Scriv Scratch Pad8. The Scratchpad – you don’t hear a lot about this feature but I’ve written about it before. It’s found on the Tools menu and lets you write notes and insert the test to other parts of the project within which you are working or even to another project you may have open. For instance, I often have several projects open at a time and I may come up with an idea for another in which I’m not currently working. I can use the Scratchpad to write the note and insert it into a specific folder or document in the same project or another open project. I especially do this while journaling since that’s where I may generate a variety of ideas. I can journal it and then transfer the notion elsewhere using the Scratchpad.

That’s all for this list but I think these cover the bases well. Everything in Scrivener is designed to help writers write intuitively, fluidly and effectively. There’s no wasted effort once you’ve learned the software to any degree. You don’t waste time creating all the environment you need to write – you set it up and then you are able to start writing without worrying about all the details – and that’s the best feature of all.

Just as a reminder – my Scrivener posting schedule is changing to Friday’s to accommodate several writing events during September as well as the release – most of which occur on a Mondays. So I’ll be back next Friday with more Scrivener goodness. Until then, you are welcome to check back on other posts here as well as my writing news.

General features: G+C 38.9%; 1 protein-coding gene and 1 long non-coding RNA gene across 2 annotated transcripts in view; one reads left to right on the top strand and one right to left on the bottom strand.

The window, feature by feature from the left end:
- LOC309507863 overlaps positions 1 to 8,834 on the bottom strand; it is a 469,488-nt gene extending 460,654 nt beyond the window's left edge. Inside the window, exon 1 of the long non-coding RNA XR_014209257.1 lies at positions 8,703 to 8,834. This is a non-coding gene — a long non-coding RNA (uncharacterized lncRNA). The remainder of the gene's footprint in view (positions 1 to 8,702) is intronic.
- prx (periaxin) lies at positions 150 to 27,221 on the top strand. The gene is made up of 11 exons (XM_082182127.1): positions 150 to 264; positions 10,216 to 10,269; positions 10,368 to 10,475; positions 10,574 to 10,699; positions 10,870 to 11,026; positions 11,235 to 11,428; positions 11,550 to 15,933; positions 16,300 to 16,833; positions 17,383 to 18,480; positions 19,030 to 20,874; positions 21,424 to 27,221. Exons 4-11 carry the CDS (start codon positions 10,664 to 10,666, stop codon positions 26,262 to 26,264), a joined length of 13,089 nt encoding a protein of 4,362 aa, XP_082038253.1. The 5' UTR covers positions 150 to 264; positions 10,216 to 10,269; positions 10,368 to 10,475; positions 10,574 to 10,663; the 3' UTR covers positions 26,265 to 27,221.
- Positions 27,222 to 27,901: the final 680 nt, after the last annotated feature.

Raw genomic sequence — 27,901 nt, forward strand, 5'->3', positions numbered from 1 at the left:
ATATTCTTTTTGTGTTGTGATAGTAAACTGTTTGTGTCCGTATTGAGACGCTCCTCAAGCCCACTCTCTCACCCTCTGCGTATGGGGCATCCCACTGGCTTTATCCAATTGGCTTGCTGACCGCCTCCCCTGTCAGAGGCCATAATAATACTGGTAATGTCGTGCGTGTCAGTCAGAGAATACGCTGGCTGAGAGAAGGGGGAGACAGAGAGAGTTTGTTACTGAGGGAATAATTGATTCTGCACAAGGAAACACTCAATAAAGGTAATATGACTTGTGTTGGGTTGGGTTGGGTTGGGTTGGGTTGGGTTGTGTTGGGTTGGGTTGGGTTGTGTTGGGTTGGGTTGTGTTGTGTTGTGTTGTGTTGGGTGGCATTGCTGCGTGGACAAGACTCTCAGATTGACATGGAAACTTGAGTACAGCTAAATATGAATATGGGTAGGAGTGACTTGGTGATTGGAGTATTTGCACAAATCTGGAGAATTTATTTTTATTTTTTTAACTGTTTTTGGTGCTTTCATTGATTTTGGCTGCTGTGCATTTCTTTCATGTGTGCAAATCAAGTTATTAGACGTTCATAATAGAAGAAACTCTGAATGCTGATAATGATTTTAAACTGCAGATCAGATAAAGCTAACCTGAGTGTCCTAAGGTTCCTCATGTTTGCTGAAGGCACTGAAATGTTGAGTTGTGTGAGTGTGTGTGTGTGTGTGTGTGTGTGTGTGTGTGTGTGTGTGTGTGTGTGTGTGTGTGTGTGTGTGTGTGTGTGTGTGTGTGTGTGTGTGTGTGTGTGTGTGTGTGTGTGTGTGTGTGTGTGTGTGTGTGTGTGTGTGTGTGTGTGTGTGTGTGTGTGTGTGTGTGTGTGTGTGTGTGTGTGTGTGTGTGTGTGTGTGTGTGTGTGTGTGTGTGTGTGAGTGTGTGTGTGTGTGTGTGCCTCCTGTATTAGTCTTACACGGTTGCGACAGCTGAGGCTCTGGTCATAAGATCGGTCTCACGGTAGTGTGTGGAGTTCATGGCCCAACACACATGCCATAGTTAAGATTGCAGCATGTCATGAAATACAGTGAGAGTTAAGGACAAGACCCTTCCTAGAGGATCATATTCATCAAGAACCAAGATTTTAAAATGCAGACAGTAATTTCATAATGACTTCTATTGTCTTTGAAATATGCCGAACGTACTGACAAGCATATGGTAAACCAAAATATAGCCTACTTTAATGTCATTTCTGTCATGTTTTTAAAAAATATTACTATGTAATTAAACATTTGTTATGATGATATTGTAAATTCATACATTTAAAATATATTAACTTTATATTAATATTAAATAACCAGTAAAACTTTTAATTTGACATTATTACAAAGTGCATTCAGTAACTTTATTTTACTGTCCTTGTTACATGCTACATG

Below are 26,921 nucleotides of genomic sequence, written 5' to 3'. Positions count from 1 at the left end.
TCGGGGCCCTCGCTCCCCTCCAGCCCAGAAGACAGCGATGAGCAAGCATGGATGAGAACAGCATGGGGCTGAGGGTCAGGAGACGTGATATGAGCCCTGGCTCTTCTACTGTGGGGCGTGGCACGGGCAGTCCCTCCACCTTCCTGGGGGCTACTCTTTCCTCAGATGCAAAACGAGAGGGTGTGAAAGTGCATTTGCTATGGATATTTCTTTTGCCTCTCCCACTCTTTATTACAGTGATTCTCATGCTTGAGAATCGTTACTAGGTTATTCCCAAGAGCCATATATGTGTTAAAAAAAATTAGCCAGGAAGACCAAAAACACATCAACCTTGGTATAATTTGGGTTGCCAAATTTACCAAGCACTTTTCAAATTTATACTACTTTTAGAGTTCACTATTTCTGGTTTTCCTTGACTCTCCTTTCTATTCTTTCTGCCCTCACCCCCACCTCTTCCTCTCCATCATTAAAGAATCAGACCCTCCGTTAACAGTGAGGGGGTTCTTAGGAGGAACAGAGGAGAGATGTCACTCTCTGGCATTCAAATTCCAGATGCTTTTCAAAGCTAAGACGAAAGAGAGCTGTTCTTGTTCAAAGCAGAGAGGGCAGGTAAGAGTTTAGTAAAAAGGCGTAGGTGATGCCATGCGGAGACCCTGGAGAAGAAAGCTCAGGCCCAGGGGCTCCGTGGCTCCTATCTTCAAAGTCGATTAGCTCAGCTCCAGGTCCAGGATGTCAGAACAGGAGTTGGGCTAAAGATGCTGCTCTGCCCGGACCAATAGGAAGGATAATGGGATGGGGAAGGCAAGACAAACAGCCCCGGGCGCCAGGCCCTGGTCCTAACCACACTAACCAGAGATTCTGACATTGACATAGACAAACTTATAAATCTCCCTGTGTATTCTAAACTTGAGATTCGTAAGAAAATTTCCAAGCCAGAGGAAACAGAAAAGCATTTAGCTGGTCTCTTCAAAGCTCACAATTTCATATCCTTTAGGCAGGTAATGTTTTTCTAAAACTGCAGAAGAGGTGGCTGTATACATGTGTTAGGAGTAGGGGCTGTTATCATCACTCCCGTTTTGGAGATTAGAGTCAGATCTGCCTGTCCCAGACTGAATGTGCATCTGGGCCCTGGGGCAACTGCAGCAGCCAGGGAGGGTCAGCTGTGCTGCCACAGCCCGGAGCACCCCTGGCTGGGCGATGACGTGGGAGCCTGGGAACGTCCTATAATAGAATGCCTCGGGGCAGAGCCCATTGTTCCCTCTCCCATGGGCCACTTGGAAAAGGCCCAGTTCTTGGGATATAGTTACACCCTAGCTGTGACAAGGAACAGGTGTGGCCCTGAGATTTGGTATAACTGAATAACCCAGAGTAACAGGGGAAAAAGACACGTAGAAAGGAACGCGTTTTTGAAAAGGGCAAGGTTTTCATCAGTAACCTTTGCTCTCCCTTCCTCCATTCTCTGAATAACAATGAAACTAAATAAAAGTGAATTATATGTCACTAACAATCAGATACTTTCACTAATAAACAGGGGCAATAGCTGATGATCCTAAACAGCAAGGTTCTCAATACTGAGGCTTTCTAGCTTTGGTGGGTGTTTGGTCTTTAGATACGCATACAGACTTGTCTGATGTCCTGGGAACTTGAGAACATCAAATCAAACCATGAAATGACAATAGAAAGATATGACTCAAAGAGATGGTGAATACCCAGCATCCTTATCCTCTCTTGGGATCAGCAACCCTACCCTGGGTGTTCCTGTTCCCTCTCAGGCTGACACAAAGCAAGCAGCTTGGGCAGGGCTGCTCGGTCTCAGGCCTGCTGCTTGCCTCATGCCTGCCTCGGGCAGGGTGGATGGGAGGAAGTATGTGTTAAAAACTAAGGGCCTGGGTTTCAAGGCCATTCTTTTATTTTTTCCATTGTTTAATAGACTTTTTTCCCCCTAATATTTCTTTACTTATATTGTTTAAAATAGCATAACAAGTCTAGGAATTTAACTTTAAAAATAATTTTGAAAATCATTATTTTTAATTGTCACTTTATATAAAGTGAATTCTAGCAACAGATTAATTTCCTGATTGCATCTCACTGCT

Please share your thoughts and ideas in the comments section.

I’ll make an appearance on 8/13 in RRBC’s Book & Blog Block Party. Then I’ll be on The Lost Bow Blog Tour from 8/14-20. I’ll post more news about the tour as it becomes available.

And one final tidbit – for those who might have seen it on my Twitter feed, I’ve been contacted by a teacher about including The Bow of Destiny in her curriculum. I don’t know much at this time other than it’s being considered. If it is, I’ll share more information ASAP. It’s interesting news at this point and another great reason to write!

To find out more about The Bow of Destiny, click over to one of these online retailers:

Amazon

  BarnesandNoble      Smashwords

ibooksdownload      Kobo

IMG_4154-EditAbout the Author

P. H. Solomon lives in the greater Birmingham, AL area where he strongly dislikes yard work and sanding the deck rail. However, he performs these duties to maintain a nice home for his loved ones as well as the family’s German Shepherds. In his spare time, P. H. rides herd as a Computer Whisperer on large computers called servers (harmonica not required). Additionally, he enjoys reading, running, most sports and fantasy football. Having a degree in Anthropology, he also has a wide array of more “serious” interests in addition to working regularly to hone his writing. The Bow of Destiny is his first novel-length title with more soon to come.